The Defense Department is charting a new missile defense course to better track and destroy enemy intercontinental ballistic missiles and long-range ballistic missiles. It intends to achieve this goal by investing in new technologies engineered to track larger numbers of newer, faster and increasingly lethal enemy weapons traveling near or just above the boundaries of the earth’s atmosphere.
But to do this, it must shorten the pace at which requirements for new technologies are created and refined by looking specifically at how systems from the respective services will integrate with one another in a “joint” warfighting environment.
“There are certain joint capabilities that we had never specified to the joint force which are now called functional battles, joint fires, joint command and control, logistics and information advantage,” Vice Chief of Staff Gen. John Hyten told an audience at the 2021 Space and Missile Defense Symposium in Huntsville, Alabama.
Hyten stressed the importance of working with the defense industry to identify key “gaps” or areas of need within missile warning systems. These gaps can be found in a series of steps needed to find needed points of emphasis within the “kill chain.”
Northrop Grumman’s missile defense engineers are creating new missile warning technologies and sensor payloads designed to find, track and help destroy enemy weapons transiting through space.
A senior weapons developer with Northrop Grumman said an approach can be summarized in three distinct phases. The first is “to work within each one of these elements within the kill chain, meaning how to optimize systems detect, optimize how systems interact and invest in those systems in each one of those elements,” Mike Ciffone, the director of Northrop Grumman’s Strategy, Capture and Operations for OPIR and Geospatial Systems, told reporters at the Space and Missile Defense Symposium. The second way a person “could approach this is by investing in new capabilities and new technologies within those elements,” he added. Once vulnerabilities within a detection network are found, then areas of investment in new technology to address them can be fast-tracked and targeted to specific needs.
“The third one is the one that we have focused on, and that is really looking at the gaps and the seams in the kill chain, and discovering what are the enabling technologies that help us tie those capabilities together,” Ciffone said.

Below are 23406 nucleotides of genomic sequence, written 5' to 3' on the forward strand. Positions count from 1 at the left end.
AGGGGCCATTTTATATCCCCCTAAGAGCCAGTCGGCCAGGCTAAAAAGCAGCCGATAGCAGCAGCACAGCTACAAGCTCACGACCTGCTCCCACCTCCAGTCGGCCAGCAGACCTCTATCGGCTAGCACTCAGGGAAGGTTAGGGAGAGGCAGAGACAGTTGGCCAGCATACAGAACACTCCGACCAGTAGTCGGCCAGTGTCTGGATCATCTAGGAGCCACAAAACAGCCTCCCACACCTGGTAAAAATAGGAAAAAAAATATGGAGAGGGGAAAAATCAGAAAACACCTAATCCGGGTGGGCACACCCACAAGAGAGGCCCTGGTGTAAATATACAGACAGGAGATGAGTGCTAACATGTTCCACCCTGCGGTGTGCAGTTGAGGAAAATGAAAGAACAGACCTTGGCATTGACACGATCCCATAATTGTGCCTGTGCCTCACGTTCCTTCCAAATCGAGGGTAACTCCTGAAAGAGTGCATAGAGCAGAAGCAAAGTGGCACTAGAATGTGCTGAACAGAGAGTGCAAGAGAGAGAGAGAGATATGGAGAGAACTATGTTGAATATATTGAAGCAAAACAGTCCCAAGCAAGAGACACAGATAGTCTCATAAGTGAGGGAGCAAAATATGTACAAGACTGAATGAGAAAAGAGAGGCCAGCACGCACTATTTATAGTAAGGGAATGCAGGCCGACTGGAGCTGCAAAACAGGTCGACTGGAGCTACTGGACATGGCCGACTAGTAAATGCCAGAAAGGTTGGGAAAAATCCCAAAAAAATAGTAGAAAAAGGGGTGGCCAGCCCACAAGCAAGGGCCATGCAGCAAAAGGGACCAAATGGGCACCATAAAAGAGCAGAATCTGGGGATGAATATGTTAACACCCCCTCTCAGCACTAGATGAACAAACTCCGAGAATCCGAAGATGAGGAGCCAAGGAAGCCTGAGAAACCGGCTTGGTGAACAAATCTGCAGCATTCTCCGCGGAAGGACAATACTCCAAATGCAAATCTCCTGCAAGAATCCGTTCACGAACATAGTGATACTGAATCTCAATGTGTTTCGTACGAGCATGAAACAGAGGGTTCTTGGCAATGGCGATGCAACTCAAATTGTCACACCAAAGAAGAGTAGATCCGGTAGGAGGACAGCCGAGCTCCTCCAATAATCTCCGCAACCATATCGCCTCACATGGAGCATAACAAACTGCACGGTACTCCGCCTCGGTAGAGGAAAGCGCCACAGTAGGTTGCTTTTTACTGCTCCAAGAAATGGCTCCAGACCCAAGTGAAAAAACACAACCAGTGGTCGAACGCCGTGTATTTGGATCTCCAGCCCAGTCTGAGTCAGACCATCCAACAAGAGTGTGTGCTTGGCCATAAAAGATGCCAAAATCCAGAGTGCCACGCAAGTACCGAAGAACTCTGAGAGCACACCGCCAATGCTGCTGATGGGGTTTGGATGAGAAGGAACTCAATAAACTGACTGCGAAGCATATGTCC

Ciffone emphasized that Northrop Grumman has been working to identify and invest in promising technologies in an effort to anticipate the Defense Department’s missile defense needs and try to stay in front of emerging requirements. While details about many of these systems may not be available for obvious security reasons, they likely involve things such as long-range, high-fidelity sensing, fiber-optic communications and new transport layer communications technology. This will enable them to instantly “network” or share threat data much more quickly than has previously been possible.
“We have actually discovered that there are certain technologies and capabilities that we can invest in that will help us tie the elements of the chain together,” Ciffone added. “This has been significantly important. We believe that we've been investing the last two or three years in those capabilities and those technologies to help define our approach to doing this by looking at it from a system of systems perspective.”
One such technology can be found through Northrop Grumman’s existing deal with the Missile Defense Agency (MDA) to develop a new network of fast-moving, networked, space-based sensors engineered to “detect and track” hypersonic threats as they quickly move from one radar field to another. Northrop Grumman received a $153 million deal from the MDA to develop a hypersonic and ballistic tracking space sensor.
“We’ve got a (Critical Design Review) coming up here later this year as we work toward delivering the prototype in 2023,” Ciffone said.
Kris Osborn is the defense editor for the National Interest. Osborn previously served at the Pentagon as a Highly Qualified Expert with the Office of the Assistant Secretary of the Army—Acquisition, Logistics & Technology. Osborn has also worked as an anchor and on-air military specialist at national TV networks. He has appeared as a guest military expert on Fox News, MSNBC, The Military Channel, and The History Channel. He also has a Master's Degree in Comparative Literature from Columbia University.